3A: A Week at a Glance

week ending February 5, 2016

A Note From Mrs. Adams

Happy Friday!

Just a few important notes...

1. I'm looking for someone to please donate a set of 100 paper plates. They need to be plain white, the flimsy kind (coated or not coated... that doesn't matter). We'll be cutting and coloring them for a project in reading next week. Thank you!

2. I'd also love donations of candy conversation hearts for next week. I'd like to do a fractions activity, so will need a handful of candy hearts for each student. Thanks!!!

3. During the school day, the electric pencil sharpener has become a distraction. If possible, please send your child in with a hand sharpener, preferably the kind with an enclosed part to catch the shavings (but without is fine, too). This will avoid the distractions of the loud electronic sharpener.

4. We will be decorating shoe boxes on Tuesday and Wednesday. If you have any materials to decorate with, we could use things such as wrapping paper, doilies, Valentine stickers, ribbon, lace, flowers (ie. sticker 3D roses), and anything else for Valentine boxes. Thank you!

Thank you for all of your continued support!

Debbie Adams


Big image

Fraction Pizza

By Lilly and Sam

Pizza’s ready… order fractions! Mrs. Adams class has been learning about fractions. Or more like pizza fractions. They’re fun, they’re easy, and you learn from them! First, we cut out delicious toppings. Then we glue them on the paper. After that, we got red slips of paper that were our order slips. We wrote our name, our fake phone number, and the fraction of our toppings on each slice of pizza. Then we colored in the crust… and VOILA the pizza is ready! Cut it up into fractions and it’s ready to serve! Hope you liked learning about fractions!

Big image

Cross Multiplication

By Chloe and Allie

Have you ever used the method cross multiplication? Well, we have, so do you want to learn? Great! Let’s get started! First, you take your denominator on the first fraction and multiply it times the numerator on the second problem. Write the answer above the second side. Then do the same thing with your other numbers. Then you look and see which number is bigger. The bigger number is your answer. If the top answers are equal, then the two fractions are equal.

Big image

Improper fractions

By Harry and Liam

Did you know that there is such a thing as improper fractions? And there are also mixed numbers? Let’s learn what they are. An improper fraction is when the numerator is bigger than the denominator. A mixed number is when there is a whole number and a fraction of what’s left.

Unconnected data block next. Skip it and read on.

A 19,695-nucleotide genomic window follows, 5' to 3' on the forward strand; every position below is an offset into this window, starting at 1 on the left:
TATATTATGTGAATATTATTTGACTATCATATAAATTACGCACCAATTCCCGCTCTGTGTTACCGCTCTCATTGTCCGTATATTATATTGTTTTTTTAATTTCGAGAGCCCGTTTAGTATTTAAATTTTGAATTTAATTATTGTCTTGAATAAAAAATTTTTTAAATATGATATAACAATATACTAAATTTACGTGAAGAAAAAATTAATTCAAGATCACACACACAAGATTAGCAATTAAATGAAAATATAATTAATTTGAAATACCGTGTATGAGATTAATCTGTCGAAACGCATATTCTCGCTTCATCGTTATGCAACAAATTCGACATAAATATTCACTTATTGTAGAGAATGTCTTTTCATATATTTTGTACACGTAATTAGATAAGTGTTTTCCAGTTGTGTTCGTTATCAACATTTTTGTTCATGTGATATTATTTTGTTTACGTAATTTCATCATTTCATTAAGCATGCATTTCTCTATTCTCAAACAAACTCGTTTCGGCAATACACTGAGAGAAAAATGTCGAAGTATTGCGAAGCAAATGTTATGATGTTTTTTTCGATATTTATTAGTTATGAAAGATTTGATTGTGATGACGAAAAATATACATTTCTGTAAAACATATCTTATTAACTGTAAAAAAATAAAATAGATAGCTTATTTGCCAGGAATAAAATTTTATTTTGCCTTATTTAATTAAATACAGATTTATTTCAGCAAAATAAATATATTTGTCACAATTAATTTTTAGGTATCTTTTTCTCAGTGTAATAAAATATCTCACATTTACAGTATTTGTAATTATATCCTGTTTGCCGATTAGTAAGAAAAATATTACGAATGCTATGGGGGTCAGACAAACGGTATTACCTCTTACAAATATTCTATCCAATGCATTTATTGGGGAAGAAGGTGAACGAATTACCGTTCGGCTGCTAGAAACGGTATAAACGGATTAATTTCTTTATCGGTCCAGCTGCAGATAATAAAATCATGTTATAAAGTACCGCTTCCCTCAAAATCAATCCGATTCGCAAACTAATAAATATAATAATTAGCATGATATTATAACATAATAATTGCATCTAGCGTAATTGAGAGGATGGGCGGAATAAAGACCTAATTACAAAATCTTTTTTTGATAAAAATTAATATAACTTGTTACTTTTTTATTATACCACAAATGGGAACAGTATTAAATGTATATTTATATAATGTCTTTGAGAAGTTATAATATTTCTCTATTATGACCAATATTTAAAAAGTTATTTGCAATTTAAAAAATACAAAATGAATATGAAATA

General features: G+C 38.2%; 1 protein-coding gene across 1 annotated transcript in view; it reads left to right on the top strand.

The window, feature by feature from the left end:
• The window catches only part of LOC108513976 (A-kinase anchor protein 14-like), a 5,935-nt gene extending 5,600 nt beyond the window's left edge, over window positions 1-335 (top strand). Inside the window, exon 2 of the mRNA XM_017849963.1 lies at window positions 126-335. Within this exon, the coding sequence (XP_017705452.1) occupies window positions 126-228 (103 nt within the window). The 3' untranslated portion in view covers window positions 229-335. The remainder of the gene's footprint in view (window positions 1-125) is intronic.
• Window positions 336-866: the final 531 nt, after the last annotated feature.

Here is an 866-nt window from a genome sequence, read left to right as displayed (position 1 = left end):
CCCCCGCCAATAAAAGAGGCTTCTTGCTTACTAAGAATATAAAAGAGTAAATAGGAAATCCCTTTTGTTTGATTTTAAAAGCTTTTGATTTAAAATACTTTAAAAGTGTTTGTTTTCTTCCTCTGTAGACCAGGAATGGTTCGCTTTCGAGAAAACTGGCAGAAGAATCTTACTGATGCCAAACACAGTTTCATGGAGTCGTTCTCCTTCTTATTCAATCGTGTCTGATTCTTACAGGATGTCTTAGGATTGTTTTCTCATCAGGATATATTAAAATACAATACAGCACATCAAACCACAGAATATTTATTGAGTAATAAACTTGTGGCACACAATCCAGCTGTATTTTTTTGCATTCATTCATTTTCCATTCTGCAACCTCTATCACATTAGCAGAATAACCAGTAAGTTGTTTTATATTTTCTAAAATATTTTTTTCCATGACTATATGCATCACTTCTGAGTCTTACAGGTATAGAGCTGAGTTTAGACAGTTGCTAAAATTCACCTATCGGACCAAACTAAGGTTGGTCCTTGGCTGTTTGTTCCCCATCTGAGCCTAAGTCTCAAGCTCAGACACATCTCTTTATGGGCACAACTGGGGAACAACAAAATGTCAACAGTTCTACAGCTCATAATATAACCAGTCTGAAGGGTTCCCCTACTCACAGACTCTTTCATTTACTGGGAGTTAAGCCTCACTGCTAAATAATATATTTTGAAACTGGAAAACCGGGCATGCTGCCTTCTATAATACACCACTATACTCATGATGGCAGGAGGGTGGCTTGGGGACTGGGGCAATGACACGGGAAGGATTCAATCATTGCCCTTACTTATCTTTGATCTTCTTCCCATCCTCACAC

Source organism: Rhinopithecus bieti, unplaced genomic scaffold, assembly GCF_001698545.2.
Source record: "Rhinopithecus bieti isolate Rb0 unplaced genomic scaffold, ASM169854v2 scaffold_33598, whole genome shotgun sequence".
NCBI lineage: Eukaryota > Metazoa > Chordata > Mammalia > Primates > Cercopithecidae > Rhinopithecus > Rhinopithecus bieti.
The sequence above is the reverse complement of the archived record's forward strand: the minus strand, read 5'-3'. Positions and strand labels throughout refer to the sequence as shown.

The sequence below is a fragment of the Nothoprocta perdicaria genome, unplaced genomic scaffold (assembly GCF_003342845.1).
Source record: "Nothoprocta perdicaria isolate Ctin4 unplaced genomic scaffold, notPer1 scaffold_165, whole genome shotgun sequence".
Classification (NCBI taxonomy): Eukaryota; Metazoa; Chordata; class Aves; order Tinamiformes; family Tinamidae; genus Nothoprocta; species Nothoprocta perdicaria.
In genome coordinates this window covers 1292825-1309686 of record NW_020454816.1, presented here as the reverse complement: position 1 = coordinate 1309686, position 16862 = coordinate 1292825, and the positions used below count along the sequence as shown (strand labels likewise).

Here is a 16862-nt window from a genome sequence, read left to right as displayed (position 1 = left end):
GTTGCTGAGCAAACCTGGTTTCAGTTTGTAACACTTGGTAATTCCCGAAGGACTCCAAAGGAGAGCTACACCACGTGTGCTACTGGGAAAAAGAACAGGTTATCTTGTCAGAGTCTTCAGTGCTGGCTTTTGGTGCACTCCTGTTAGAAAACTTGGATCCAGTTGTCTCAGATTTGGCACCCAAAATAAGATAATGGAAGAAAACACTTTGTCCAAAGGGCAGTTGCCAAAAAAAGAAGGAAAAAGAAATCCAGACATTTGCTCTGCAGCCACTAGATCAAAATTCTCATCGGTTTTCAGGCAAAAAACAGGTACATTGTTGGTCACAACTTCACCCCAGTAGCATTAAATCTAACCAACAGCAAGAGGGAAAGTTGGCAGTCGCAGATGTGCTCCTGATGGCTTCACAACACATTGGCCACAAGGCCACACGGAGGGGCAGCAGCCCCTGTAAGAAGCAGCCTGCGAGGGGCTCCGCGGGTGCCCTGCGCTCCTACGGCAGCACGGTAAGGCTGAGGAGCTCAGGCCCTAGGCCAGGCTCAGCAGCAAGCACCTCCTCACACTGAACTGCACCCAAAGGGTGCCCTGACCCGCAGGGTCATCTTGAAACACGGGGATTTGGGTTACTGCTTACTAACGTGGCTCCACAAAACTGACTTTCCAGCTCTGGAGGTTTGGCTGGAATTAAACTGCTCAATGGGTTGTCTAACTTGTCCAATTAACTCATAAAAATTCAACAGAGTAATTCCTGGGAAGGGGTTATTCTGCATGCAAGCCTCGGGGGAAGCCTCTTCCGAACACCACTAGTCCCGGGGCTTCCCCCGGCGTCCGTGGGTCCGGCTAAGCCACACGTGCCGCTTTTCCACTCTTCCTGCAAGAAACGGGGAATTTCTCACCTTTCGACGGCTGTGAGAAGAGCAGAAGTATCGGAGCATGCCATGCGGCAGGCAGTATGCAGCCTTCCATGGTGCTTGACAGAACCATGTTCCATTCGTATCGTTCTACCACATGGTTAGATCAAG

We also learned how to make mixed numbers into improper fractions, and improper fractions into mixed numbers. The way you change a mixed number into an improper fraction is you multiply the whole number and denominator, and then add the numerator. Then the denominator stays the same. This stands for “MAD” – multiply, add, denominator stays the same. So 11/5 would be 2 1/5.

It’s fun to do by tricky, so you have to practice!


Big image


By Rebecca and Ryka

Introductions are fun but conclusions are even more fun. Mrs. Adams gave us a sheet that had a swimming introduction. With our writing buddies, we had to write a conclusion about swimming. Some of us thought it was hard, some thought it was easy, but we all succeeded. We’re all eventually going to be writing our own conclusion chapters so we can make them our very own. But what we like best was that each conclusion was different. We can’t wait for next week’s writing!

Computer Lab Writing

By Rebecca and Ryka

This week in 3A we had lots of fun doing writing. We went to the computer lab and looked up images about our writing topic. Mrs. Adams taught us how to paste the images onto SmartNotebook. And if we needed labels, we could make a diagram using arrows and words.3A had an awesome time writing interesting introductions and stupendous stories! But the computer lab made it even BETTER! Mrs. Adams makes writing so much fun!!!

Pictures sharing our conclusions


Big image
by Sinjin, Oliver, and Willy

The article went missing but will be featured in next week's edition of 3A: A Week at a Glance.


We observed our chemicals once they dried after pouring them through a filter. We decided if they were a solution (the chemical dissolved) or a suspension (it didn't dissolve). It was very cool how we could see the chemical turn to a powder and separate from water when it was filtrated. Check out the pictures below.

Introducing our Star Student... Sam!